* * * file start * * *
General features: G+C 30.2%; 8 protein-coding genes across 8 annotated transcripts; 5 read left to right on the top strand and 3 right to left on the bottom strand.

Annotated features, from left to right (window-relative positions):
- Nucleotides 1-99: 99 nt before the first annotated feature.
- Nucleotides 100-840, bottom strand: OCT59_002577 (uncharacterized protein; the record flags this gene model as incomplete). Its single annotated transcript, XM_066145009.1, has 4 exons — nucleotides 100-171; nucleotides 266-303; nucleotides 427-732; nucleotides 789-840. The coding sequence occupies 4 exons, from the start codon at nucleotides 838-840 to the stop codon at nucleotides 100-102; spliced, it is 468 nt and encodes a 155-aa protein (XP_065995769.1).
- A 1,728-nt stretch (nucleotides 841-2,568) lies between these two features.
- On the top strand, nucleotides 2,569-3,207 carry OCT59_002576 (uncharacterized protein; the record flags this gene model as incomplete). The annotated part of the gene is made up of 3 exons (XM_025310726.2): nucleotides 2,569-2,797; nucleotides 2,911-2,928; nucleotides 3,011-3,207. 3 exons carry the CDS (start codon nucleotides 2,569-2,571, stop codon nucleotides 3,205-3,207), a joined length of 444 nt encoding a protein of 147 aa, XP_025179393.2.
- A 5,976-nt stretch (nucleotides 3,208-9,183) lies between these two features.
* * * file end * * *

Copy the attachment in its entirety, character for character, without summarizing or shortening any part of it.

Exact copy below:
General features: G+C 30.2%; 8 protein-coding genes across 8 annotated transcripts; 5 read left to right on the top strand and 3 right to left on the bottom strand.

Annotated features, from left to right (window-relative positions):
- Nucleotides 1-99: 99 nt before the first annotated feature.
- Nucleotides 100-840, bottom strand: OCT59_002577 (uncharacterized protein; the record flags this gene model as incomplete). Its single annotated transcript, XM_066145009.1, has 4 exons — nucleotides 100-171; nucleotides 266-303; nucleotides 427-732; nucleotides 789-840. The coding sequence occupies 4 exons, from the start codon at nucleotides 838-840 to the stop codon at nucleotides 100-102; spliced, it is 468 nt and encodes a 155-aa protein (XP_065995769.1).
- A 1,728-nt stretch (nucleotides 841-2,568) lies between these two features.
- On the top strand, nucleotides 2,569-3,207 carry OCT59_002576 (uncharacterized protein; the record flags this gene model as incomplete). The annotated part of the gene is made up of 3 exons (XM_025310726.2): nucleotides 2,569-2,797; nucleotides 2,911-2,928; nucleotides 3,011-3,207. 3 exons carry the CDS (start codon nucleotides 2,569-2,571, stop codon nucleotides 3,205-3,207), a joined length of 444 nt encoding a protein of 147 aa, XP_025179393.2.
- A 5,976-nt stretch (nucleotides 3,208-9,183) lies between these two features.